Carrie: You recently created your first online course. Please tell us a bit about the course and it’s journey.
Creating an online e-course is something that I wanted to do for the past few years. I felt that it would be a way to reach a whole new market and a way to inspire more people to incorporate creativity into their lives. I decided to create a course based on how I affirmed my own creative abilities — by setting a year-long challenge for myself of creating one journal collage a day.
I figured that by the end of a year I could either say “Yes, I am creative!” or “Nope, I’m not” (and chuck it all). Among other things wonderful, doing this challenge helped me to establish a daily creative discipline, gave me the artistic self-confidence that I was looking for, helped me to develop my eye, and the tangible, physical evidence that I was creative.
To take on the technological aspects I found a course on developing an e-course (Kiala Givehand’s “Design, Develop, and Deliver”). It took me about 8 months to do it, but this past February I launched “Your Daily Creative Practice: 30 Days of Pocket-Sized Journal Collages to Grow Your Creativity.” It delivered videos and daily prompts for four weeks and opened a private Facebook group so course participants could have a sense of community. I had 37 participants from all over the world — and people loved it! That was thrilling for me — to see how people benefited from my course.
Carrie: Do you have any other upcoming or new projects on the horizon for you?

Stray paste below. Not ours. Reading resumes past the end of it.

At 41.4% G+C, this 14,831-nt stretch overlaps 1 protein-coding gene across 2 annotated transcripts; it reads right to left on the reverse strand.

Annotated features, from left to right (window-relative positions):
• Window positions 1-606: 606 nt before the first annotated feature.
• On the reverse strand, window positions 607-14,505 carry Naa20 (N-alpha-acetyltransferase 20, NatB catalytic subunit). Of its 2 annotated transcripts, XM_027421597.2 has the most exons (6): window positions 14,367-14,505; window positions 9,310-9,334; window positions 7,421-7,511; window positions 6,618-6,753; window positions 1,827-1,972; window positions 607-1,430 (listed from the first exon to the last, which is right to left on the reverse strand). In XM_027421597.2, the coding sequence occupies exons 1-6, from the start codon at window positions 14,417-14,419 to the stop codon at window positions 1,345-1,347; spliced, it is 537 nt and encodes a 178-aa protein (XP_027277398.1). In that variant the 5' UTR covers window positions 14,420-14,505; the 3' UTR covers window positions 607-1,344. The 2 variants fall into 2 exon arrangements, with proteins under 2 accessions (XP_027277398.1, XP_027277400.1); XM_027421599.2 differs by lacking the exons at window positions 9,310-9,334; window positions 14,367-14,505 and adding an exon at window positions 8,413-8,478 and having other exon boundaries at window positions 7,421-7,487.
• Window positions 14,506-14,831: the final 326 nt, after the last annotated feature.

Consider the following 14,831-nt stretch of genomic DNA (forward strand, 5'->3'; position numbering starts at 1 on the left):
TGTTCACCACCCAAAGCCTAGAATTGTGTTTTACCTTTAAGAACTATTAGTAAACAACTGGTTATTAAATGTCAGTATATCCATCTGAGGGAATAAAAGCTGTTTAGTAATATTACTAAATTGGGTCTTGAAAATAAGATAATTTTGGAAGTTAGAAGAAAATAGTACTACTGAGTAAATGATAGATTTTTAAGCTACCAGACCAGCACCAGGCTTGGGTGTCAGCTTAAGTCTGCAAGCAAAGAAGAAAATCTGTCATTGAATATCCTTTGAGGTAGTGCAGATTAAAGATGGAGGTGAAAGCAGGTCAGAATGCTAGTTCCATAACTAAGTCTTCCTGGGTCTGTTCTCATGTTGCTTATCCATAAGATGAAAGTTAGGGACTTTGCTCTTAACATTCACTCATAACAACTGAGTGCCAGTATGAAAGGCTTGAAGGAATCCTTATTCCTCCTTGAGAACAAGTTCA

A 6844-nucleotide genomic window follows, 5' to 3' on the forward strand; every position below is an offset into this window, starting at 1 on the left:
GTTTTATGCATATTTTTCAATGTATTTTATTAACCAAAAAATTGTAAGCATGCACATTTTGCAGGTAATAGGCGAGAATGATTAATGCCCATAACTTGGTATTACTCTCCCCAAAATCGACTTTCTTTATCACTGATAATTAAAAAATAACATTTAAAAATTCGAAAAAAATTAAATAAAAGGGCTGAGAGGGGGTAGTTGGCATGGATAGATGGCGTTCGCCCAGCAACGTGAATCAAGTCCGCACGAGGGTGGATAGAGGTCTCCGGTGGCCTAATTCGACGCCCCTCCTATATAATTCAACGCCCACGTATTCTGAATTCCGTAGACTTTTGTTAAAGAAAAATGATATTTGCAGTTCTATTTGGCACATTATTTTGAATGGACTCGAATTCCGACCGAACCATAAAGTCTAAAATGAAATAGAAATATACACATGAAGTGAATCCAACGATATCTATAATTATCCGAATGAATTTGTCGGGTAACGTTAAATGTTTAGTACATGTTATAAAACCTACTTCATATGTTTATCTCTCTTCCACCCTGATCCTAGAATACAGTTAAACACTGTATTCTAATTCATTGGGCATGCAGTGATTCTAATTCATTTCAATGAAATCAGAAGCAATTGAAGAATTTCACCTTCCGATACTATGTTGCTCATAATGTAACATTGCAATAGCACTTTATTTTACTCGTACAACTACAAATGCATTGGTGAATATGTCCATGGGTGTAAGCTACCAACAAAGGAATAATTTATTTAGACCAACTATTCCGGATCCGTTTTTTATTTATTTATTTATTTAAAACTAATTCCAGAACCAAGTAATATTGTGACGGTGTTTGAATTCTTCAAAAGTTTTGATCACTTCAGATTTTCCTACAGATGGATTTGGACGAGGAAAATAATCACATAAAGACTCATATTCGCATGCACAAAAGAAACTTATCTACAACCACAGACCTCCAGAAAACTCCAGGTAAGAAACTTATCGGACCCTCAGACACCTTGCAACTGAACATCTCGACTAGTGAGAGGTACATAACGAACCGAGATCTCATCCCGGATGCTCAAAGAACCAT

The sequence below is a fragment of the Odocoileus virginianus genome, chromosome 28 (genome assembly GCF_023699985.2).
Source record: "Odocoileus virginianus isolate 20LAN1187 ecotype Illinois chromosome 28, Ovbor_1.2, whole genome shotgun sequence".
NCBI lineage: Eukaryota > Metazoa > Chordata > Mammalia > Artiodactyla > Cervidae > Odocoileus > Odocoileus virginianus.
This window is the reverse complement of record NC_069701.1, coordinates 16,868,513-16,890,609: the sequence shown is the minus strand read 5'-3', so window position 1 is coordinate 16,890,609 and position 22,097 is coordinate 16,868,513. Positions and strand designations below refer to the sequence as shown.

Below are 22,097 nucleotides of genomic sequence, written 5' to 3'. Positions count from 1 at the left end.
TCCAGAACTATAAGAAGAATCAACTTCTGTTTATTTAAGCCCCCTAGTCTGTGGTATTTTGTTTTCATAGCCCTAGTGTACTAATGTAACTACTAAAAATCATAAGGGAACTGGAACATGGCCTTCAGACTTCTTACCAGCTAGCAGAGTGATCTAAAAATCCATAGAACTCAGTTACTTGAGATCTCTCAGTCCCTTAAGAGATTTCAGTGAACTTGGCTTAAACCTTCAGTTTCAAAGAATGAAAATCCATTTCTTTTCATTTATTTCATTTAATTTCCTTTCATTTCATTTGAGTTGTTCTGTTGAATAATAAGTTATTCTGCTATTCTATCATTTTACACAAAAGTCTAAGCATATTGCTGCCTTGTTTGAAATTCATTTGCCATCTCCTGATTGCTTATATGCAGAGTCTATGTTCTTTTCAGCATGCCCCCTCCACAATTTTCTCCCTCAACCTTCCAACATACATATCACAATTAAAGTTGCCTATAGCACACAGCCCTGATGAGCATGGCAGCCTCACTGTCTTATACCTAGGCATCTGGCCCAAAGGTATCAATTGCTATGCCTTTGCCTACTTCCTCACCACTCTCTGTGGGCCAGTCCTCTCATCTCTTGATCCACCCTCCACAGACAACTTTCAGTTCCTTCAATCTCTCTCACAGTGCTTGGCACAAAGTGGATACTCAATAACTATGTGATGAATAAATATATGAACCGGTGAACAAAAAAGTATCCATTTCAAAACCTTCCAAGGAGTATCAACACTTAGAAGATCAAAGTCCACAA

Moving my studio and making the new space my own is a pretty big priority. I plan to rerun “Your Daily Creative Practice” in August or September, and I plan to run a new e-course “Unleash Your Creative Magic with Altered Books” also in the Fall.
Carrie: What’s one piece of advice or practice on your blog that you find indispensable for your own artist practice?
It’s to create something daily, whether it be a piece of art, a bit of writing, gardening, cooking, a song, or a poem. Also, don’t listen to your inner critic — its job is to keep you where you are. Say either “Thank you” — or “Shut up!” and stay the course. Pretty soon feelings of expansion will outweigh the naysayer.
Carrie: What advice do you have for people who are learning a new skill?
This is what I tell my students repeatedly: If you doubt your creative ability, yet you have a desire to express yourself creatively — feed that flame! Challenge yourself to create something every day. Keep it simple and be willing to make less-than-satisfactory art.
Start with a one-week challenge, and if you feel it’s more fun than not, fan that fire and up the challenge. Don’t punish yourself if you can’t get there for it every day, but keep returning to your goal. You can do it because everybody has a creative soul and when we coax it, allow it to emerge, and then share it — that’s a beautiful magic that feeds each and every one of us!
Carrie: Who/what inspires you?
Nature, animals, earth, sky, color, love, Spirit. And then there is Matisse, Chagall, Gauguin, Joseph Cornell, several unnamed street artists, Instagram photographers, and the amazing array of “every day” artists all over the world.
Carrie: What is one creative resource you can’t live without?
Glitter of course! (I’m like a magpie — anything shiny!)
Carrie: How do you define Creativity?
My definition of creativity is a bit more mystical, a combination of the sacred and the mundane. Creativity involves our whole being, our sum total of experiences — thoughts, feelings, and emotions. It comes from a very deep well that is Spirit-infused. Wow. I can’t believe I said that!
BE COURAGEOUSLY CREATIVE: Can you commit to your art everyday? What kind of small, creative, EVERYDAY commitment can you make to your creativity? I want to know! Tell me about it in the comments below.